7. Bake the dough (with no toppings) for about 7 minutes. Remove from the oven and add all of your yummy toppings and cheese. Return to the oven and bake for another 20 minutes. I usually set the oven timer for 15 minutes and then bake in 2-3 minute increments after to make sure nothing burns. The Daiya cheese can take longer to melt than dairy cheese but you don’t want to burn the crust. If you are enjoying your pizza party with someone who can eat dairy cheese, your pizza will take longer because of the way the cheeses melt differently.
  8. Once the cheese is melted to your satisfaction, remove from the oven and slide the pizza onto a cutting board. Slice the pizza and enjoy with a glass of wine or gluten-free beer.


Fish Tacos with Mango Salsa

It’s no secret that I love tacos. I could really eat them every day. Mexican food is one of the easiest cuisines for me to eat because so much of it is based on corn, not flour. The tortilla chips are corn and I order corn tortillas instead of flour. And, it’s easy to have the restaurant hold the cheese and sour cream.

I have two favorite taco places in Dallas – Velvet Taco and Gloria’s Latin Cuisine. We have two Velvet Taco’s close to us, which is great because it’s always packed. Velvet Taco serves delicious street tacos. We have a tendency to over-order and then feel obligated to eat them all because they are just so yummy!


Gloria’s Latin Cuisine is within walking distance to our house, and when it’s not a super hot summer night here in Dallas, we walk there for dinner. There are a lot of options on the menu for those of us with food sensitivities. I alternate between fish, tacos, the ceviche trio, or sharing fajitas with Brad. And the nice walk home helps us digest our meal.


When not fried, fish tacos can be a light and tasty meal. I like fish in general, and a fish taco is a nice alternative to the traditional chicken or steak taco. I was in Trader Joe’s last week and saw a jar of mango salsa on the shelf and the light bulb went off – I need to make fish taco with mango salsa! You can use any white, flaky fish and I selected tilapia. It cooks ups quickly and not a lot of prep works is required to flavor the fish.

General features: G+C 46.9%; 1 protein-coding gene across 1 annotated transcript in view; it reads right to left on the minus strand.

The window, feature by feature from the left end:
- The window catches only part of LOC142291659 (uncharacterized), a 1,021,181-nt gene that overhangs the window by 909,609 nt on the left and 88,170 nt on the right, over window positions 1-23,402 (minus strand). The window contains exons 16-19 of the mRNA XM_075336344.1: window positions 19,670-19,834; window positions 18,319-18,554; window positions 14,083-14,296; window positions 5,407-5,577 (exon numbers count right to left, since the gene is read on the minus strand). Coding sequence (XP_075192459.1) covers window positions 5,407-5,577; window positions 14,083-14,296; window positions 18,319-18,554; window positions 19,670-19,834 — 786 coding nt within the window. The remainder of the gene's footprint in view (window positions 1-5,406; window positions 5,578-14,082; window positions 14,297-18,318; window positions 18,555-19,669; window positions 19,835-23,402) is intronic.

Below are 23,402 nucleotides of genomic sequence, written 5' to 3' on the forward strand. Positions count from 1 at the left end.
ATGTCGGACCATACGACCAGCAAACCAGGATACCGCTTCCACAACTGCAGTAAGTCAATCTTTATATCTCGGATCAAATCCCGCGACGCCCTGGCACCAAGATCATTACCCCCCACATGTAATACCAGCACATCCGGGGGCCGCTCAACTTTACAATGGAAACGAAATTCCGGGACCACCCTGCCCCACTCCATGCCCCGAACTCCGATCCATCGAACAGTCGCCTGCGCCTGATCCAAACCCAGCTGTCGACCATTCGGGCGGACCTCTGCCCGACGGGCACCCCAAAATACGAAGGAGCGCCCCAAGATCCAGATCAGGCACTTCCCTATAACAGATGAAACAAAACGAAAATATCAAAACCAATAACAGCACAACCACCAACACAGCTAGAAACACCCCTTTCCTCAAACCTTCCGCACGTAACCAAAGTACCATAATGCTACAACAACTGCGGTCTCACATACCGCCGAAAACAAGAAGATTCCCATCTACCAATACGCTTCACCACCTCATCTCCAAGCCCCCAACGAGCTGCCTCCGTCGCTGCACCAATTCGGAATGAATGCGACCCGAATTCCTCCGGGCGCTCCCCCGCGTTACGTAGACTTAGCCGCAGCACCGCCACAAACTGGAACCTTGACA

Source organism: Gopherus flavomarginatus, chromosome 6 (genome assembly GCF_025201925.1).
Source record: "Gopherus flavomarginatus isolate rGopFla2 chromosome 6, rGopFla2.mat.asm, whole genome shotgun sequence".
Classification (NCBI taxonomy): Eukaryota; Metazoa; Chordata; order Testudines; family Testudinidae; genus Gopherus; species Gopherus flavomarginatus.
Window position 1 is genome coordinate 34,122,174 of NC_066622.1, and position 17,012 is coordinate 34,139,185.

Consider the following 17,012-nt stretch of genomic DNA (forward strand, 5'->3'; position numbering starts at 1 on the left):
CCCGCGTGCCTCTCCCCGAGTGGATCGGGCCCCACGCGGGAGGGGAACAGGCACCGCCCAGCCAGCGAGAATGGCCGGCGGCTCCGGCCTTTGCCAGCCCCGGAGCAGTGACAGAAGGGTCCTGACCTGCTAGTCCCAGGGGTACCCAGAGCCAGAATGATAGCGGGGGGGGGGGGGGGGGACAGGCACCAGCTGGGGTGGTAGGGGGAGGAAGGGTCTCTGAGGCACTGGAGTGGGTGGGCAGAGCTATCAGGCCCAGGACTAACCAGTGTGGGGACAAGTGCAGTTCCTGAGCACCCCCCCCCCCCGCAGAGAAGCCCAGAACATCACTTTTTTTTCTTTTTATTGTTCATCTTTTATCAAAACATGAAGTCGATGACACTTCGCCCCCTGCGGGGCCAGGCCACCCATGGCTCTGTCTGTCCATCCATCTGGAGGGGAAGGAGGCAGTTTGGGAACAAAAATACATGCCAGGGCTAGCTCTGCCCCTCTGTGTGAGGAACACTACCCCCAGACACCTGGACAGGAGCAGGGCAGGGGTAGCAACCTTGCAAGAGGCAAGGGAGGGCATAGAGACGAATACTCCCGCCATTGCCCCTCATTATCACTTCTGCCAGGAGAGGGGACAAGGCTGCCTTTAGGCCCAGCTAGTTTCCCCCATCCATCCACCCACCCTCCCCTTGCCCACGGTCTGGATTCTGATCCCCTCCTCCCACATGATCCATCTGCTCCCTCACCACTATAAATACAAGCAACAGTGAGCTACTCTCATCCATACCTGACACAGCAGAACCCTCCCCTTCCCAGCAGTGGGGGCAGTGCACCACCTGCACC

The mango salsa can be prepared a few hours in advance. Letting the flavors marinate help bring out the sweetness of mango and the spiciness of the jalapeño. I made two versions of the salsa – one with avocado and one with bell peppers. The tilapia was cooked in a cast iron skillet. If you are using a cast iron skillet, don’t forget to pre-heat the pan in the oven. I usually put the oven on 200 degrees and heat the pan while I’m preparing the fish and setting the table. That way it’s nice and hot when it’s time to cook the fish. If you like a little more spice, feel free to add more diced jalapeño. I used one teaspoon in the recipe.


Tilapia Fish Tacos with Mango Salsa

Author: The Food Allergy Foodie
Prep Time: 1 hour
Serves: 2

Mango Salsa #1


1 cup mango, finely cubed
8 cherry tomatoes, diced
1 avocado, diced
2 tablespoons lime juice
1 teaspoon cilantro, chopped
1 teaspoon jalapeno, finely diced
1/2 teaspoon sea salt


Combine all ingredients in a small bowl. Place in refrigerator and let marinate 30 minutes to one hour.

Mango Salsa #2


1 cup mango, finely cubed
2 tablespoons green bell pepper, finely diced
2 tablespoons red bell pepper, finely diced
1 teaspoon jalapeño, finely diced
2 tablespoons lime juice
1 teaspoon cilantro, chopped
1/2 teaspoon sea salt


Combine all ingredients in a small bowl. Place in refrigerator and let marinate 30 minutes to one hour.


1/4 teaspoon garlic powder
1/4 teaspoon chili powder
1/4 teaspoon paprika
1/4 teaspoon sea salt
1/4 teaspoon oregano
2 tilapia fillets
1 tablespoon olive oil for brushing the fish
1 tablespoon of olive oil for the skillet
4 corn tortillas


Combine all of the spices in a small bowl. Using a pastry brush, coat each side of the tilapia with olive oil. Sprinkle the spice evenly on both sides of the fish.

Heat a skillet on medium-high heat. Add one tablespoon of olive oil to the skillet. Once heated, place the fish into the skillet and let cook about 5 minutes. Flip and cook the other side for another 4-5 minutes. The fish is done when it easily flakes apart with a fork.

While the fish is cooking, warm the corn tortillas. Wrap the tortillas in a damp paper bowl and microwave for 15 seconds.

Transfer the fish to a cutting board. Rough chop the fish and place in a serving bowl.

Now it’s time to build your fish tacos with the mango salsa and enjoy!